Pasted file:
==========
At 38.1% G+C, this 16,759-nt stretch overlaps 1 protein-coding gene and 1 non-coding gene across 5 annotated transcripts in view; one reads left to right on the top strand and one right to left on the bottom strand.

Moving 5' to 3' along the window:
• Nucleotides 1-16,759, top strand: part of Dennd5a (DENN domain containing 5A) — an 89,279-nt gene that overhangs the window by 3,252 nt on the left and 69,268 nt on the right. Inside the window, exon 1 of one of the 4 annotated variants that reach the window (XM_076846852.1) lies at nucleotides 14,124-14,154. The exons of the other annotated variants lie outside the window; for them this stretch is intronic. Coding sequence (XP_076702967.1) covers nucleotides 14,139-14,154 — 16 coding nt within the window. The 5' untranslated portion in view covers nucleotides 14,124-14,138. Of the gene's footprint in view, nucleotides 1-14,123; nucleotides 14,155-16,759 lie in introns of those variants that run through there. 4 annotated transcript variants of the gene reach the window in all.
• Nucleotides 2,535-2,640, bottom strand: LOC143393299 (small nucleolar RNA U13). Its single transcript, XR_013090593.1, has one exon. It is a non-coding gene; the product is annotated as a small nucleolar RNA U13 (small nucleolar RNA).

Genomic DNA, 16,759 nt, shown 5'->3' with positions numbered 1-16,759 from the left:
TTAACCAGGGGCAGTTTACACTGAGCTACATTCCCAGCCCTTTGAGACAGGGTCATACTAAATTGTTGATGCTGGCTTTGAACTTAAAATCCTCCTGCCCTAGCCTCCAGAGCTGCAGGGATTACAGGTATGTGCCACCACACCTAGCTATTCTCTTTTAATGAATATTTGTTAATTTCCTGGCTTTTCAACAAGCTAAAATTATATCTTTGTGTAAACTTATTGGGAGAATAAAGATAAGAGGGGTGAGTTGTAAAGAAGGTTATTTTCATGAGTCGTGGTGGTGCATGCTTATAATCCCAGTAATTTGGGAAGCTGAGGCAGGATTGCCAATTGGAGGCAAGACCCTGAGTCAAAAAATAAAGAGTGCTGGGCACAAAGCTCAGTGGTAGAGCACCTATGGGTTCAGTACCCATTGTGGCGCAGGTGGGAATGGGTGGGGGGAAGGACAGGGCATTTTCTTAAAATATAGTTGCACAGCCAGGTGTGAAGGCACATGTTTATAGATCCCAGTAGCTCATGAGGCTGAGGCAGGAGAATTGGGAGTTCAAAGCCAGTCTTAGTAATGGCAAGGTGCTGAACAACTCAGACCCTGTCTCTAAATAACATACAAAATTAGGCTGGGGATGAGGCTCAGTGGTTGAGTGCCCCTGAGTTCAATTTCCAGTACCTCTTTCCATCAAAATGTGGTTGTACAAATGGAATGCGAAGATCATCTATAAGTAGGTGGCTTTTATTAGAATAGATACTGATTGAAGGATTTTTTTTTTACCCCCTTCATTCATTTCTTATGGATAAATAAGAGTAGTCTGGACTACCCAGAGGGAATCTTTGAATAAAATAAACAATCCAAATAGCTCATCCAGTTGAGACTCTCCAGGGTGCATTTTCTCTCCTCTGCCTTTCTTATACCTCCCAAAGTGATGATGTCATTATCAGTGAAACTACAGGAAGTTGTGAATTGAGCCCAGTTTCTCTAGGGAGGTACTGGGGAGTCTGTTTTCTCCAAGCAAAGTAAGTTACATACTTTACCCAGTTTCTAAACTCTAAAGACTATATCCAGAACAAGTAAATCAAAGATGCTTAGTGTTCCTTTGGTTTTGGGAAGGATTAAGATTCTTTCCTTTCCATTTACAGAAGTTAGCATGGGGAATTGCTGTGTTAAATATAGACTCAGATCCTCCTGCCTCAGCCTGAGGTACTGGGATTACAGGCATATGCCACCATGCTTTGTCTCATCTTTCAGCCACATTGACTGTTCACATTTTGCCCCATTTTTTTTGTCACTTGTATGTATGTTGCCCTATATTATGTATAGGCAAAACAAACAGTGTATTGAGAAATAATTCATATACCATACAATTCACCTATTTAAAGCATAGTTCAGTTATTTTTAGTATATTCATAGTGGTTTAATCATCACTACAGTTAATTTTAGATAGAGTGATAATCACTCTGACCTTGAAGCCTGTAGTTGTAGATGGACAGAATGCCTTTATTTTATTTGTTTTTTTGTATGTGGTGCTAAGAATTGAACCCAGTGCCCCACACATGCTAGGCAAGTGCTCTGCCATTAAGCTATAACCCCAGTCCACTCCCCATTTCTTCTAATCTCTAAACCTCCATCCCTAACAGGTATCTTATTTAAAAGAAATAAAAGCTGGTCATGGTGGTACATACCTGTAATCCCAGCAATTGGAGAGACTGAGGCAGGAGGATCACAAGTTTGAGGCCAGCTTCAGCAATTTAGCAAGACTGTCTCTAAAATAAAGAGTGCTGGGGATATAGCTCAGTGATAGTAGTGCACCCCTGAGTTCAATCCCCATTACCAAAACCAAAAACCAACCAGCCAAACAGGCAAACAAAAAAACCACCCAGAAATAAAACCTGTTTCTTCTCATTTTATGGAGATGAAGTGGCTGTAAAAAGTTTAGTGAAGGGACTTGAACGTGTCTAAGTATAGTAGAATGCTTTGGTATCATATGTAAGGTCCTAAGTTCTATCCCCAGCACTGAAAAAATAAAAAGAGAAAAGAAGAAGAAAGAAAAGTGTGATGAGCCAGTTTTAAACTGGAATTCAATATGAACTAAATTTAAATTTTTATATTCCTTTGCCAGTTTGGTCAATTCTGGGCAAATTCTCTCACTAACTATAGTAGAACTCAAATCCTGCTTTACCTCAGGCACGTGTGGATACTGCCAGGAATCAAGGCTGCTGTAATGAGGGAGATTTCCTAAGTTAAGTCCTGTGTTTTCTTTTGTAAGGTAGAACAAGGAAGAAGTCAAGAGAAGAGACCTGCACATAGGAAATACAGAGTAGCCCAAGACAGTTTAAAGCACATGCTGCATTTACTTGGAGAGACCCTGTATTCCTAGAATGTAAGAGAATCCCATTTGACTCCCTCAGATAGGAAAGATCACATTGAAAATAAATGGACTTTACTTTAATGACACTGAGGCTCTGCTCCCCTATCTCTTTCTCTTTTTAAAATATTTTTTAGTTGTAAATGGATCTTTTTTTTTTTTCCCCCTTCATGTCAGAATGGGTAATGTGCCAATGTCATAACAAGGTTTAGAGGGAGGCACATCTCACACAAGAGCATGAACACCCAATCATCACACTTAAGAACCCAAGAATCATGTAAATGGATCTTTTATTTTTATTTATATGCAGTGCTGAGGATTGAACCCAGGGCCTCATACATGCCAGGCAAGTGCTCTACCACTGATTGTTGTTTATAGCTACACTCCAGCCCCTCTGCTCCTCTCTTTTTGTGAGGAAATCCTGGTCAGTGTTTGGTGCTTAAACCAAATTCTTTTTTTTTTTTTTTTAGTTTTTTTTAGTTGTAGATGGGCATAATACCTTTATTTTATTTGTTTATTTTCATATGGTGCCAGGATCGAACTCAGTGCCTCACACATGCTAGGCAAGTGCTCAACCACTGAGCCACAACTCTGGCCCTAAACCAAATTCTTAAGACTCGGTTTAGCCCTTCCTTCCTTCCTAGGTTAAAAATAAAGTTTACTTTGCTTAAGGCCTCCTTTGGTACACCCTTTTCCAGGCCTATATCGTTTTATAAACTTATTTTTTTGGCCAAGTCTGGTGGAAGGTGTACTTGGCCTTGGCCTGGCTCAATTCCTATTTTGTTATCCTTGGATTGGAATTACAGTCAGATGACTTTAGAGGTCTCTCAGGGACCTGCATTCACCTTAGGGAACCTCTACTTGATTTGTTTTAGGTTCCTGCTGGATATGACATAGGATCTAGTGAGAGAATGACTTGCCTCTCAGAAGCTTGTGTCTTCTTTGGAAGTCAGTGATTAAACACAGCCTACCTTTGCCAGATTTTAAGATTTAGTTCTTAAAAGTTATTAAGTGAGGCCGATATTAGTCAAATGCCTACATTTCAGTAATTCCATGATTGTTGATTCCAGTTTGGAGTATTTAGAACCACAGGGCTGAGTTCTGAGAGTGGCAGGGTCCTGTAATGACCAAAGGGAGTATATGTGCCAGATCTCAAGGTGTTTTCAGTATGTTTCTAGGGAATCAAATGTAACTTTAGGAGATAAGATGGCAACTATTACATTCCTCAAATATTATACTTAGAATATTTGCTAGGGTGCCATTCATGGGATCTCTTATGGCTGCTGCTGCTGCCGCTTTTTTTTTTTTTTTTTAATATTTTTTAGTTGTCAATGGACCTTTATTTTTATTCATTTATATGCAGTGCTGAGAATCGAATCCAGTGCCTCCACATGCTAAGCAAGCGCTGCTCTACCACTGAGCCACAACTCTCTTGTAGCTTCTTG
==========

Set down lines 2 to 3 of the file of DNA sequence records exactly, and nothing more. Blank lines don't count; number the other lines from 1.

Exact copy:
Moving 5' to 3' along the window:
• Nucleotides 1-16,759, top strand: part of Dennd5a (DENN domain containing 5A) — an 89,279-nt gene that overhangs the window by 3,252 nt on the left and 69,268 nt on the right. Inside the window, exon 1 of one of the 4 annotated variants that reach the window (XM_076846852.1) lies at nucleotides 14,124-14,154. The exons of the other annotated variants lie outside the window; for them this stretch is intronic. Coding sequence (XP_076702967.1) covers nucleotides 14,139-14,154 — 16 coding nt within the window. The 5' untranslated portion in view covers nucleotides 14,124-14,138. Of the gene's footprint in view, nucleotides 1-14,123; nucleotides 14,155-16,759 lie in introns of those variants that run through there. 4 annotated transcript variants of the gene reach the window in all.